US government backs airlines plea against Schiphol Airport capacity cuts

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Slot allocation issues at Amsterdam Airport Schiphol (AMS) seem about to escalate into a transatlantic legal dispute.

On November 2, 2023, the Airport Coordination Netherlands (ACNL) announced that airlines without historical rights at the airport would not receive any slots for the summer of 2024. Furthermore, even those with historical rights will experience a 3.1% reduction in their allocated slots.

The slot reductions are part of a broader government initiative aimed at reducing aircraft movements to combat noise pollution around Amsterdam-Schiphol, one of Europe’s busiest airports. The Dutch government’s goal is to cut the number of flights at the airport to 452,500 per year, nearly 10% less than the 2019 levels.

JetBlue has taken direct legal action against the Netherlands and the European Union. The US airline, which began serving the Dutch capital with routes from New York and Boston earlier in 2023, is seeking additional slots to expand its transatlantic operations.

In its case, the airline alleges that the Dutch government’s decision violates the “open skies” agreement between the United States and the European Union. In retaliation, JetBlue has requested that the US Department of Transportation (DOT) ban KLM from accessing New York-John F. Kennedy International Airport.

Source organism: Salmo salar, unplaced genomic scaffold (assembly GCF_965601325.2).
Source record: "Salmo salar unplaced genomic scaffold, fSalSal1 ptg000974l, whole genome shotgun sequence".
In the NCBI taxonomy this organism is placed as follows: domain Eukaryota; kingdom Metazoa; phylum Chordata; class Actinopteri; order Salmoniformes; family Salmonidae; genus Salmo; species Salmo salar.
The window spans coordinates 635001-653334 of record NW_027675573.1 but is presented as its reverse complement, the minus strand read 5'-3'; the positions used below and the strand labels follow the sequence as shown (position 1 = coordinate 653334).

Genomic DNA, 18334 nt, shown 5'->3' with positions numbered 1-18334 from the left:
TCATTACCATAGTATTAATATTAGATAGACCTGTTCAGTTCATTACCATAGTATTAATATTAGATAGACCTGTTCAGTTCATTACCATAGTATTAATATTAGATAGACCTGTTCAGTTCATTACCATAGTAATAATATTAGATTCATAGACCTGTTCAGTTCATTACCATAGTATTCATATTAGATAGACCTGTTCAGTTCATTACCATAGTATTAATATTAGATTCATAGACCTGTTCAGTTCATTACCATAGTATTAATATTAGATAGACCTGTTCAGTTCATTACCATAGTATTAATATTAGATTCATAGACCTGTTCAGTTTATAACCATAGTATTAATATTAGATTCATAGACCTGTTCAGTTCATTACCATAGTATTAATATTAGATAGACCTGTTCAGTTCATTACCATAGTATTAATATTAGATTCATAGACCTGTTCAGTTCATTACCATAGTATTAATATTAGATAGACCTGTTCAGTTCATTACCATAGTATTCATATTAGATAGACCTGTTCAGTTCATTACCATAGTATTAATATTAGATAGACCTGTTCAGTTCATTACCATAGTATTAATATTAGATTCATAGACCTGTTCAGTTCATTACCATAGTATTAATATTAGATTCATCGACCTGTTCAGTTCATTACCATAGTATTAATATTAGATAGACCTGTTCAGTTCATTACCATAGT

Shortly after the ACNL made its announcement, the US government approved complaints filed by JetBlue Airways and the trade group Airlines for America (A4A) against the Dutch government and the European Union, accusing them of violating capacity reduction agreements at Amsterdam Schiphol airport.

“In our engagements with the Dutch Ministry, the Department has raised significant concerns and objections to the Dutch government’s methodology for implementing its noise-reduction plan,” the DOT stated in an order seen by Flightglobal, adding that it engaged talks with the Netherlands and the European Union. Dutch airlines were given a seven-day window to provide their US schedules.

Other airlines and industry associations have joined forces to challenge the capacity cuts at Schiphol. The International Air Transport Association (IATA), Airlines for Europe (A4E), Board of Airline Representatives in the Netherlands (BARIN), Air Cargo Netherlands (CAN), and the European Regions Airline Association (ERA) are actively participating in proceedings against the airport’s new slot allocation policies.

A previous case brought by KLM Royal Dutch Airlines, the cornerstone airline of Schiphol, was dismissed by the Amsterdam Court of Appeal.

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